Anyone noticed how expensive stuff gets on EBay when the word Southbend is used?

Your Old Dog
01-18-2007, 07:54 AM
We have a couple of flea markets in this area and a couple of dealers who charge really high prices. I don't even bother to look at their tables. The secret is to get to the market early before those guys are setup and go around to the junk tables. That and garage sales is where most of those dealers get their stuff.

I was at a ham fest several years ago. A guy had a set of Starrett radius gauges in nice shape on his table. He said he wanted $25.00 for them. I tried to Catholic him down a little but he wouldn't budge. I found out yesterday that's just about new price for them at Enco !!

01-18-2007, 12:02 PM
Enco doesnt carry Starrett radius gage sets- but they do carry Mititoyo, ranging from 100 bucks up to 400 for a set.
MSC carries Starrett- they do have one cheapie at 80 bucks- but the majority of the Starrett sets are a hundred bucks and up.

So 25 bucks for a Starrett set, while not the worlds most screaming deal, is still 15% to 30% of retail price.

I know what a used tool store is- we just dont have em around here.
We never had much industry, or, even much population- when the midwest was full of big industrial cities and factories, we were a few hooplehead scandanavian loggers standing around in the rain waiting for the bars to open.

Seattle doesnt really have ONE used machinery dealer. There is one used tool store down there- Hardwicks- but the last time I was in there, it was 80% new tools, with a few used tools, none cheap.

While Pittsburgh, or Buffalo, or Detroit lose population every year, each of them is down to less than half of their peak populations, all those people move to the West- so we have much more competition for much fewer tools.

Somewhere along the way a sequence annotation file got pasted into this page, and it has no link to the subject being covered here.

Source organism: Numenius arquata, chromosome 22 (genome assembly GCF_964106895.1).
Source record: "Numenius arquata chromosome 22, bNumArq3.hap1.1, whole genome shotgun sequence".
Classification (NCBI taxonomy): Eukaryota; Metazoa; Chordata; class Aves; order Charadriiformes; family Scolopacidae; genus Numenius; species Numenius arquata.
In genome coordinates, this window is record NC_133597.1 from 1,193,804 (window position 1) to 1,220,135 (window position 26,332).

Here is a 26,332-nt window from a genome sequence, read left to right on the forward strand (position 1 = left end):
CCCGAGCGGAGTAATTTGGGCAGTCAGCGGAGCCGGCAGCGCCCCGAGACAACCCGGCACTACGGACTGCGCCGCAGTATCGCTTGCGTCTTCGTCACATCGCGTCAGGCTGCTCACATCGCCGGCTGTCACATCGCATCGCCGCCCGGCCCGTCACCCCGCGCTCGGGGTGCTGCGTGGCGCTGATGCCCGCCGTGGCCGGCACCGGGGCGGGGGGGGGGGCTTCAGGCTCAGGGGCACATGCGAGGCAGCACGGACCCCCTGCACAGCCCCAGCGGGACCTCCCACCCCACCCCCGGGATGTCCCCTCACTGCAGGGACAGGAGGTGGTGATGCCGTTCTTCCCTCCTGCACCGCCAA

If you wanna see something really pathetic, check out the tools section of the Seattle Craigslist.

01-18-2007, 12:25 PM
You guys are kidding me?
Precision where it's needed, ok. Moore & Wright, Mitutoyo, Starrett.
But radius guages! C'mon?

01-18-2007, 03:27 PM
I have several drawers full of Starrett and Lufkin and Browne and Sharpe gages and measuring tools that I almost never use, but I like owning. There is no question that for the few times a year I use them, cheapo chinese would probably work as well.

But I bought most of them used, pretty cheap, because I LIKE em. I enjoy owning these jewel like precision tools.

Sure, its overkill- but it wasnt a lot of money, and its a pleasure every time I pull one out.

Cost benefit ratios are fine, for corporations. But me, I wanna enjoy myself in my short time here.

And my Starrett radius gages are a very minor luxury indeed.

I hear Russian Billionaires drink 23,000$ bottles of cognac- now thats silly.

01-18-2007, 03:41 PM
Point taken, Ries. I just think that for the average backyarder (broke), the money could be better spent where real precision is required.
To each his own. As long as we are getting satisfaction from our tools.
Rgds, Lin